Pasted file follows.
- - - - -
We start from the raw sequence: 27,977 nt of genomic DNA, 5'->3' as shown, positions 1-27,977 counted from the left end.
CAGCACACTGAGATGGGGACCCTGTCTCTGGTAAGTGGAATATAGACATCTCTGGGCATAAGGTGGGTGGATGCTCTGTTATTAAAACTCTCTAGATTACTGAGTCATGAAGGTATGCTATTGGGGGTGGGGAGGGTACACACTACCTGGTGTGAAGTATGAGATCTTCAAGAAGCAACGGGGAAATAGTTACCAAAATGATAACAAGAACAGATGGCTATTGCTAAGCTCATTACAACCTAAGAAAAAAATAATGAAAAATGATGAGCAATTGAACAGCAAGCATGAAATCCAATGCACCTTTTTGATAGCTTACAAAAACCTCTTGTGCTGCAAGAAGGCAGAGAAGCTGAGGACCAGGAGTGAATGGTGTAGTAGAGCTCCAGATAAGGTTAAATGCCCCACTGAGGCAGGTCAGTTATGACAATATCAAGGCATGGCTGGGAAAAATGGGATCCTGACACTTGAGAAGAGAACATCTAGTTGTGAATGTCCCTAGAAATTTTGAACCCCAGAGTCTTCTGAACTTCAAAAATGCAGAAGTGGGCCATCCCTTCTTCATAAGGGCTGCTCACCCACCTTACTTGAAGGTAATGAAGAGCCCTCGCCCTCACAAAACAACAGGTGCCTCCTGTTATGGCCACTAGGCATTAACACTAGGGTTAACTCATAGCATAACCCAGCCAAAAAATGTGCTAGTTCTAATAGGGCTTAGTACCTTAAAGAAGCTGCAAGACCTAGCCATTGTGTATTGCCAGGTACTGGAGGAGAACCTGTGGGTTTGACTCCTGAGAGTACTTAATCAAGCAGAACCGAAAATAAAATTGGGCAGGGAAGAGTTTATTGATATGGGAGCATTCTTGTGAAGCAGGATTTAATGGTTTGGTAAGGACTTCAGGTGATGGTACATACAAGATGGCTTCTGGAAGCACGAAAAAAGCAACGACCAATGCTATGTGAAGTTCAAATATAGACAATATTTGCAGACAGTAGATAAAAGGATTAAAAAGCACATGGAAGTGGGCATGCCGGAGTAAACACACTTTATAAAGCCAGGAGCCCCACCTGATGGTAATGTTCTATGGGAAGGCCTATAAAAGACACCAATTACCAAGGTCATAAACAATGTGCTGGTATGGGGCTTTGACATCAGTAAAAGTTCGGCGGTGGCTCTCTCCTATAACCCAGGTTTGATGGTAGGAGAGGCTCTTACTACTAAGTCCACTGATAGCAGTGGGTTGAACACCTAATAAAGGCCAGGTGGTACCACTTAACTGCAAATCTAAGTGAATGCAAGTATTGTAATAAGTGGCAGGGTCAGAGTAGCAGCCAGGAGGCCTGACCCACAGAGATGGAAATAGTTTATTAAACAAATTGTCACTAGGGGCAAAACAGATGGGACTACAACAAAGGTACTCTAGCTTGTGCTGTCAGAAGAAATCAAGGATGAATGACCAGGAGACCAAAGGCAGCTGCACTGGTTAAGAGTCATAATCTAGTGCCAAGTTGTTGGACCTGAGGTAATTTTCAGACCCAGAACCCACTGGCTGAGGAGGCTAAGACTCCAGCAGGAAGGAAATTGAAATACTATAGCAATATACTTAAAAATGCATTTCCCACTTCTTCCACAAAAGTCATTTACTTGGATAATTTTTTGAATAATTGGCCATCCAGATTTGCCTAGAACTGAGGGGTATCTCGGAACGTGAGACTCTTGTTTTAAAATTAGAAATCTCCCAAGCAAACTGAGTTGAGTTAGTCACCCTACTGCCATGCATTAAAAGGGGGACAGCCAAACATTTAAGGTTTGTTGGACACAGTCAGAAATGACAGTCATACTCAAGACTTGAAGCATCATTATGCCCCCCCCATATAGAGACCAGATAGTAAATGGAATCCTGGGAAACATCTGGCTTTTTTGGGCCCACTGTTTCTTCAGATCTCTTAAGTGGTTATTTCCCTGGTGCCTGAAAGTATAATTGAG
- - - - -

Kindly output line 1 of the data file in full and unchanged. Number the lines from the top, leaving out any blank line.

We start from the raw sequence: 27,977 nt of genomic DNA, 5'->3' as shown, positions 1-27,977 counted from the left end.